Home Arts Festival du Nouveau Cinéma 2019: Three Highlights

Festival du Nouveau Cinéma 2019: Three Highlights

by Olivier Du Ruisseau October 29, 2019
Festival du Nouveau Cinéma 2019: Three Highlights

The Concordian’s selection is coming to our big screens this fall

With the end of the Festival du Nouveau Cinéma (FNC) last week comes excitement about the films we will have the chance to see this fall. The Concordian picked three of its favourites from the 2019 programming, which spanned Oct. 9 to 20.

Although some other impressive films also caught our attention, we decided to focus on the ones we will be able to see outside of the festival.

Bacurau – Kleber Mendonça Filho and Juliano Dornelles, Brazil, 2019

This story of a small Brazilian town which finds itself in the middle of a bloody and spooky manhunt is a must-watch. It certainly deserves all the praise it has been getting this year.

Winner of the FNC Temps Ø Public’s Choice Award and Jury Prize at Cannes, Bacurau is a unique and provocative picture.

Named after the small and isolated village of Bacurau, the film starts as its inhabitants are grieving their matriarch Carmelita. As we get to know its strange characters, we begin to sense an imminent danger. More and more people mysteriously disappear. Even the village itself somehow vanishes from all maps and gets cut from civilization.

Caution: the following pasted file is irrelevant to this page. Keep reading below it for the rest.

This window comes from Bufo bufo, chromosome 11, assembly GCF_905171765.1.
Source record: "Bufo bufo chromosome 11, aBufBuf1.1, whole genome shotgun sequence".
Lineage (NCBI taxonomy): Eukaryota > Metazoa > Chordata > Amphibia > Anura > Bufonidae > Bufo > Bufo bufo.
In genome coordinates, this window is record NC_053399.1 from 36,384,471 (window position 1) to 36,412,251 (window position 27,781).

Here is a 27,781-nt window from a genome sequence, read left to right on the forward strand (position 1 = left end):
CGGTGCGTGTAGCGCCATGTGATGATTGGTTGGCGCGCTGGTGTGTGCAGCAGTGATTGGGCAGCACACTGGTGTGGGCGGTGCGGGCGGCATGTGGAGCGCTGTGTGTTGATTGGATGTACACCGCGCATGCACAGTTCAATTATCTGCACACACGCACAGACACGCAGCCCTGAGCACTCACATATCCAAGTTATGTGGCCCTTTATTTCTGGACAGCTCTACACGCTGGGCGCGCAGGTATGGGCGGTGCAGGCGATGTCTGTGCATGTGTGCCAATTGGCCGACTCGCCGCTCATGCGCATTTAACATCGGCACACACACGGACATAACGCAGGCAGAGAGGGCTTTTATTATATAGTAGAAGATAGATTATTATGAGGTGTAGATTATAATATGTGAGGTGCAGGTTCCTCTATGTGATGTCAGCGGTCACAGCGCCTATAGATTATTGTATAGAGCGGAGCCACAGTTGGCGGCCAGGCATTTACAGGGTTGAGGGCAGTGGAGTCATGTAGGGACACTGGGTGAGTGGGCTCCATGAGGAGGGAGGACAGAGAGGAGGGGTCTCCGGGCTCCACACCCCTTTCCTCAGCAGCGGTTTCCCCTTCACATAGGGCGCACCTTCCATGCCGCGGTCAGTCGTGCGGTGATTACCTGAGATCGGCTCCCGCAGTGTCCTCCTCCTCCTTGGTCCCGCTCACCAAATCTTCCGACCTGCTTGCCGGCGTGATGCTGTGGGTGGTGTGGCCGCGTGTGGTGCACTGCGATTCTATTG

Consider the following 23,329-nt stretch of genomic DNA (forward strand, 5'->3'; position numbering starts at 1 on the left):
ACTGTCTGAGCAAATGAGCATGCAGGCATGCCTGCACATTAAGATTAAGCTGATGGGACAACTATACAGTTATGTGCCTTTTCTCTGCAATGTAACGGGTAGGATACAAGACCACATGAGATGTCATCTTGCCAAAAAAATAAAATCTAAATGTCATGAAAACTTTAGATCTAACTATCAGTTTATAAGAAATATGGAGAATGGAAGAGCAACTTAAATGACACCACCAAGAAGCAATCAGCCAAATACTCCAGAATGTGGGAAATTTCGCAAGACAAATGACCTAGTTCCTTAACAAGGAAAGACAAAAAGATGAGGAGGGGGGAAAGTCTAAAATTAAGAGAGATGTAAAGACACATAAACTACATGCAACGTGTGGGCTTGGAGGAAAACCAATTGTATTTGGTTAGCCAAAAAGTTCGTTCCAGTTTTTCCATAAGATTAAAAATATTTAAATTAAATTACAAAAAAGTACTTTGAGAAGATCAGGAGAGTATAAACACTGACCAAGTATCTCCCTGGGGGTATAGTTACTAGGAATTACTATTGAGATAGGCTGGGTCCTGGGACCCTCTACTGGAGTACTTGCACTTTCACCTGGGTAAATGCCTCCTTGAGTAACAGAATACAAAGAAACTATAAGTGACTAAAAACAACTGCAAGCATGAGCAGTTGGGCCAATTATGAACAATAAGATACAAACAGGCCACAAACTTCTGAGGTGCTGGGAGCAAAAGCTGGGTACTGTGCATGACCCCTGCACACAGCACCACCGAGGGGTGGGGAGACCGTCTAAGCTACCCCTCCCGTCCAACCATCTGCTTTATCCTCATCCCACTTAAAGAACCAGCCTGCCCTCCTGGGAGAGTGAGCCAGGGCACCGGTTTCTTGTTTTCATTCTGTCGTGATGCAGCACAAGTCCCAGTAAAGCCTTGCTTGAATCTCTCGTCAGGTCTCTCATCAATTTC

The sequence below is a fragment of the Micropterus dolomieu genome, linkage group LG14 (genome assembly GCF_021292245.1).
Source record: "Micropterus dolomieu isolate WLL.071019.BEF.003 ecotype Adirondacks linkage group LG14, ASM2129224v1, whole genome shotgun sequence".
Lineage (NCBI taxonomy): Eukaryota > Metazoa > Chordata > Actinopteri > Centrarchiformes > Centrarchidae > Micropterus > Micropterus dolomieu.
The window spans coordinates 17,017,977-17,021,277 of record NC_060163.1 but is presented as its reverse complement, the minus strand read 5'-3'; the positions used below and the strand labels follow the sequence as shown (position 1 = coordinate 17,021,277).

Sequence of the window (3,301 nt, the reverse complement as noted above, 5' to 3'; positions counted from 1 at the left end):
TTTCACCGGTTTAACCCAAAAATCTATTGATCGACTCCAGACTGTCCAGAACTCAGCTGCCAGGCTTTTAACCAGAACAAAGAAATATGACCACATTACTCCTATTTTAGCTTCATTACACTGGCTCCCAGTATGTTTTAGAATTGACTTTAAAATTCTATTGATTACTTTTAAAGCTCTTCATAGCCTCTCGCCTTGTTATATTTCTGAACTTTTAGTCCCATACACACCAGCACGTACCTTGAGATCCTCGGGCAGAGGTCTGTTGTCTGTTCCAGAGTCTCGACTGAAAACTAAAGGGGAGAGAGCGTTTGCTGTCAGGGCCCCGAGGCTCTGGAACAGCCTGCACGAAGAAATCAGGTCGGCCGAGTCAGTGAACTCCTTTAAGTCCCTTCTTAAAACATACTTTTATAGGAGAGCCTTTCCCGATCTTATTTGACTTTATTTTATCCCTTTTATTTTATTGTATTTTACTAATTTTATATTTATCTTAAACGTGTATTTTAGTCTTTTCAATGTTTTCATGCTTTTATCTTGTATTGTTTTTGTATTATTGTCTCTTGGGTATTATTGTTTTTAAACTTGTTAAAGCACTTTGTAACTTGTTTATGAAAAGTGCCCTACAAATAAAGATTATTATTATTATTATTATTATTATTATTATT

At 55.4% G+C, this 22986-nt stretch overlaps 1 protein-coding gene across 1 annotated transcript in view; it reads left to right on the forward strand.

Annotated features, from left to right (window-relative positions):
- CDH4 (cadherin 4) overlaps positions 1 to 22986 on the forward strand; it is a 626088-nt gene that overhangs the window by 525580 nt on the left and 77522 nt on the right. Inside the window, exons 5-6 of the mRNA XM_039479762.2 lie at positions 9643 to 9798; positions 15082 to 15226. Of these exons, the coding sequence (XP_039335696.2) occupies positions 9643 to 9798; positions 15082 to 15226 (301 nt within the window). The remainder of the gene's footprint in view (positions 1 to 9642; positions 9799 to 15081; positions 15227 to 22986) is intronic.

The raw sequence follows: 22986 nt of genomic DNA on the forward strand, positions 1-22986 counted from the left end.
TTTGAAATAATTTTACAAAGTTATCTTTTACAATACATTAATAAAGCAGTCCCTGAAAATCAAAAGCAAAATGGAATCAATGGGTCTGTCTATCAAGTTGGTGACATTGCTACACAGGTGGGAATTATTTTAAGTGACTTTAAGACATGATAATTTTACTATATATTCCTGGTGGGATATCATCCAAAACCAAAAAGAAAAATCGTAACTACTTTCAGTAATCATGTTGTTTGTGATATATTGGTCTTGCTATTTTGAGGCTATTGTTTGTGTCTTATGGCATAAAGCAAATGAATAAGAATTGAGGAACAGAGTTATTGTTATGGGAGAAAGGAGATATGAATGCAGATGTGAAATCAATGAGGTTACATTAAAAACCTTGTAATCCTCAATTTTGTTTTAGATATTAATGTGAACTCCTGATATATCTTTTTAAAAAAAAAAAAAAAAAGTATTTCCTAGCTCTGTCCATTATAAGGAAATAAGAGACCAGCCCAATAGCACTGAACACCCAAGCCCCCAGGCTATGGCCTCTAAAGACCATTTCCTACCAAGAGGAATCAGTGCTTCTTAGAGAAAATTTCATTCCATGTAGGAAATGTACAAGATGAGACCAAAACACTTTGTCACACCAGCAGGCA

The inhabitants of Bacurau suspect extraterrestrial involvement or a divine intervention of some sort, but never what really causes their town’s disintegration

The film manages to provoke one of the most surprising, exhilarating and funny finales of this year’s FNC lineup. The last 30 minutes of Bacurau are worth the movie ticket, encompassing murder, mystery, vengeance, psychedelic drugs and occult forces.

Although it might seem innocent and joyful at the beginning, Bacurau becomes a profound meditation on social inequality and colonial violence towards the end, while remaining coherent, unpretentious and entertaining.

Pain & Glory – Pedro Almodóvar, Spain, 2019

If Pain & Glory were to wind up as Pedro Almodóvar’s last film, it would end the filmmaker’s career beautifully. But after watching the Spanish artist’s last opus, one is undoubtedly touched and has to want to see more.

Pain & Glory relates the existential tribulations of Salvador Mallo (Antonio Banderas), an old and deprived filmmaker who struggles to get past his health problems and to get to work again. It is very close to the director’s own life and ruminations. Antonio Banderas said it himself as he received his award for best actor at Cannes last year, “it is no secret that Salvador Mallo is Pedro Almodóvar.”

The film goes back in time, showing the young Mallo growing up in a small village in the south of Spain. We also see many characters of the director’s past reappearing in his present life. One scene is particularly moving and feels very personal to Almodóvar, as Mallo meets his ex-boyfriend who he had not seen in decades. They talk about love, sexuality, growing old and battling drug addiction in a thoughtful and beautiful way.

The movie also charms with the naïveté and liveliness emanating from its use of light and color, specific to the work of Almodóvar.